Thumped’s Random Dvd trip: Wherein Hector Grey enters the Xtravisions across the road and grabs the first couple of things that appear in the shelf. This week: Source Code & Season Of The Witch.
Thumped’s Random Dvd trip: Wherein Hector Grey enters the Xtravisions across the road and grabs the first couple of things that appear in the shelf.
In a poor week for humanity itself, we’ve endured both Source Code and Season of the Witch, so that you don’t have to.
Warning: Contains rather large Season Of The Witch spoilers.
Source Code is the second film from the young space oddity that is Duncan Jones, and it’s a kind of Groundhog Day meets Philip K. Dick melange. Jake Gyllenhall suddenly wakes up on a train, talking to a handsome young lady, and he’s freaked out. How and why is he here, who is that mundane stranger in the mirror, and the rest of it, is all very unsettling. While he’s wondering what the freak is gong on, the train is ripped apart in an explosion. Jake wakes up again, this time in a flight simulation yoke, and he’s an USAF pilot dude and there’s a face on a screen talking to him. Turns out he has to travel to this alternate reality once again for 8 minutes, because of some spurious science whereby it’s possible to jump into the last few minutes of someone’s life, and find out who the terrorist is, so that the authorities can stop him from planting a bigger bomb in downtown Chicago and killing, like, everyone, man.
Spurious science I can handle, it’s de rigueur in science fiction. While I’m suspending my disbelief I’ll take Jake waking up in different realities and trying manfully to save the day, I’ll even take the fact that he wants to try and stop the train he’s on from blowing up, and save all the people that he is, over the course of however many returns to the scenario, getting to know. In fact he’s, awww, falling in love with the girl sitting across from him, even though she thinks he’s someone completely different. What’s difficult to stomach is Jake Gyllenhall. The man cannot act.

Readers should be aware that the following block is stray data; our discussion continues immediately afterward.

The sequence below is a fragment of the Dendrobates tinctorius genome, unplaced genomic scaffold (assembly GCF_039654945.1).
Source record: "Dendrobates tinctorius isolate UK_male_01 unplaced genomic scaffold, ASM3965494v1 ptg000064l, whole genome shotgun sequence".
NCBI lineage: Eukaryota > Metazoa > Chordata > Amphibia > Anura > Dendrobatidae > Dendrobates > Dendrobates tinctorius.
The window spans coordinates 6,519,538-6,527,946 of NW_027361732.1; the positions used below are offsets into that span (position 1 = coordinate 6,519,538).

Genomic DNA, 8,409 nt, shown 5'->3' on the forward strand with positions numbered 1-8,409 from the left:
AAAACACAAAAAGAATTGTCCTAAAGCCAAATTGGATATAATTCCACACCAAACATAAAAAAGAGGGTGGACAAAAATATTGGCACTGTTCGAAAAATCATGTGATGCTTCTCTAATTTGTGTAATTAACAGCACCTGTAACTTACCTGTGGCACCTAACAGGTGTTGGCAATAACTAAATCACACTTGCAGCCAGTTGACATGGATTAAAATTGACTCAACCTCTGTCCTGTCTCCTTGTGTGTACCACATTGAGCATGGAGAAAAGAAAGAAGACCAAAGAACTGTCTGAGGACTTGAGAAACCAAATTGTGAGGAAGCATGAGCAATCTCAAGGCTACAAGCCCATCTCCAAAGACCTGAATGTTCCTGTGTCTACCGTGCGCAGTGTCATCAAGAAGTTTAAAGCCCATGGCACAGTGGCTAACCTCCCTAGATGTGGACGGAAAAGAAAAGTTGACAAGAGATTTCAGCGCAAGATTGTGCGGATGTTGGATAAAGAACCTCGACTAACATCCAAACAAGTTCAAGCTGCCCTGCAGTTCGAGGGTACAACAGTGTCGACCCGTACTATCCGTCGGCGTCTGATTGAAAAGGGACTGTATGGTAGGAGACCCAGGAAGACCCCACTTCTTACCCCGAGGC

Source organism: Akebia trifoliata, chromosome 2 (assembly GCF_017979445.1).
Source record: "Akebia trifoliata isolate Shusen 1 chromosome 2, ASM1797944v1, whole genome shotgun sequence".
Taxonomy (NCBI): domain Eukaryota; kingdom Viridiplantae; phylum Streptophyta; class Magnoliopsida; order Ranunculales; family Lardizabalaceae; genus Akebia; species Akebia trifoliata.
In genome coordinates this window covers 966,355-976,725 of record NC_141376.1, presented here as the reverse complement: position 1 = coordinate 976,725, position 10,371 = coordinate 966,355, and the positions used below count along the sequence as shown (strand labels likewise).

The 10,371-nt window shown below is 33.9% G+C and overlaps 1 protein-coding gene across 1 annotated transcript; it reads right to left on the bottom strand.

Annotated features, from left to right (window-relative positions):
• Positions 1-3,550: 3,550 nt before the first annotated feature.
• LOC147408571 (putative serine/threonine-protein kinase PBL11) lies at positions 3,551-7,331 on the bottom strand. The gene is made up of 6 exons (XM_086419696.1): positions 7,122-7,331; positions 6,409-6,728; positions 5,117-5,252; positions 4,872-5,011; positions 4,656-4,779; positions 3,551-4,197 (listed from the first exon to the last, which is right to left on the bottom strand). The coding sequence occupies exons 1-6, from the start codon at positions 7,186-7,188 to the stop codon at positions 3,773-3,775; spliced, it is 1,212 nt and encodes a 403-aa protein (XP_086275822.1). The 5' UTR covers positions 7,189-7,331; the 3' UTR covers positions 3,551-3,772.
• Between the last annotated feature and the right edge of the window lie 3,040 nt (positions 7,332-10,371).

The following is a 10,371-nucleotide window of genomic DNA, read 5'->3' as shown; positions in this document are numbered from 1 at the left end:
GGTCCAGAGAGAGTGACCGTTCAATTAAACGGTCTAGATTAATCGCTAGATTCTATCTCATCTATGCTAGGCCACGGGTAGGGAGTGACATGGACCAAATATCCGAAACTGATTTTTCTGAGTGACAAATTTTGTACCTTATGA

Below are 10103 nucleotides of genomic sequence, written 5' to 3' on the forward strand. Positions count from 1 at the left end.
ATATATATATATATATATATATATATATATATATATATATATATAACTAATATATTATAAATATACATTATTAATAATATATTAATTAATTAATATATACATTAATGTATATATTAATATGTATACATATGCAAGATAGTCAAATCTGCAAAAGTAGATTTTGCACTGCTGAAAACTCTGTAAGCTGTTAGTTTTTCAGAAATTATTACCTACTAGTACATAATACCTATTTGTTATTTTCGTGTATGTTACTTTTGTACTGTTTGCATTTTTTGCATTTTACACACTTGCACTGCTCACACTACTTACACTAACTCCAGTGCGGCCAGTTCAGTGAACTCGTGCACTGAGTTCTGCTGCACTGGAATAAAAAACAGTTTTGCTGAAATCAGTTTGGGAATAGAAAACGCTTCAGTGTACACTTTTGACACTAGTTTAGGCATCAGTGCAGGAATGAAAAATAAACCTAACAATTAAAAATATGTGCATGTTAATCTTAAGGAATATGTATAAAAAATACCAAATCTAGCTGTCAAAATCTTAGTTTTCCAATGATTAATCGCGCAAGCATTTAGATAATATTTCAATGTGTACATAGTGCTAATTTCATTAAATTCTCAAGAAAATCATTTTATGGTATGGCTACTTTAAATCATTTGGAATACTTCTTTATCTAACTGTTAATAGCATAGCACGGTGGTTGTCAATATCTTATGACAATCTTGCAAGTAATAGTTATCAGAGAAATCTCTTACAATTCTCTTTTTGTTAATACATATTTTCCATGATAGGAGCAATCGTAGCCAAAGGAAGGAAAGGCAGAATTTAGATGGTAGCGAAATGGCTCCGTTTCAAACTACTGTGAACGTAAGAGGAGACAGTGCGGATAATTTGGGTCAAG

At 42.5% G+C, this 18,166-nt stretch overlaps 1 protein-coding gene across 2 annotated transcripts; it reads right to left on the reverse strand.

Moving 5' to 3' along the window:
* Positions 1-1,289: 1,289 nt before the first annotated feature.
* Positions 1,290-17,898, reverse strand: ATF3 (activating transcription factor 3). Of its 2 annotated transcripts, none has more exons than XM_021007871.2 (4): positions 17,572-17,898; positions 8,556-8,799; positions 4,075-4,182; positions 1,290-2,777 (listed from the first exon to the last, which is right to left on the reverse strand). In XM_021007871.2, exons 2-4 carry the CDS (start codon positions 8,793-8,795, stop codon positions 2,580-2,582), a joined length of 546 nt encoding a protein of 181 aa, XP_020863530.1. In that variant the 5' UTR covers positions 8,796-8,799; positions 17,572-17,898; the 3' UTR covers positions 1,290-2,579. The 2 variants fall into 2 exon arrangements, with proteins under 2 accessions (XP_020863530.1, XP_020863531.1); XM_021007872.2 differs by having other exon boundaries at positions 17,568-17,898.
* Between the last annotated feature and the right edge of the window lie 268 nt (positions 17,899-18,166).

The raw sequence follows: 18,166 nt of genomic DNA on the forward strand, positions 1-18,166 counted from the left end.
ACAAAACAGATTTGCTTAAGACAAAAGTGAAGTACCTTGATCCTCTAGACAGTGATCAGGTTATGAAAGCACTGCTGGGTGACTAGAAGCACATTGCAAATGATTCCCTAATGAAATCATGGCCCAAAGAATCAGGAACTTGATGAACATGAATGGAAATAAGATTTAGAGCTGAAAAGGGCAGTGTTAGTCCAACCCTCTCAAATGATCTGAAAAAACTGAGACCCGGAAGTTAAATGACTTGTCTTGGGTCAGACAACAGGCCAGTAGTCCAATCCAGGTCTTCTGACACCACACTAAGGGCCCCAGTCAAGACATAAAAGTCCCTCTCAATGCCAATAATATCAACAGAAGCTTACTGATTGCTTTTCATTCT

Duncan’s fist movie Moon was a little dull, but ultimately a success, and lead dude Sam Rockwell no little part in bringing that entire premise to life with his elastic, hominine performance. Gyllenhall doesn’t have any of Rockwell’s qualities, however. He emotes only with his forehead, he exudes dullness. Despite his stubble he always appears as if he’s seventeen. He’s had a couple of interesting roles in the past and now people mistakenly think he’s an interesting actor. He’ about as personable as toilet roll and is as sexy as crusty sock under a mattress. Bad actors have made it before, but they usually have something, a good chin, nice tits, a glint in their eyes. Jake has dead eyes, dead dull eyes. He’s a vortex, sucking the movie into the blackness. Inwardly we applaud every time the explosion on the train vaporises his mealy mouthed, vapid featured, ligneous head.
Duncan seems to have thing for putting his lead men in situations were they are bound by duty, controlled by distant bureaucrats and where they go to lengths to contact their family. While undoubtedly there’s worse than this out there, (in fact it’s next), he may be in danger of entering M. Night Shyamalan country, where the movies are grand ideas that pivot on ludicrous twists and the characters are poorly cast ciphers. He’s not quite there yet, but he can accelerate the process by casting Nicolas Cage in his next opus.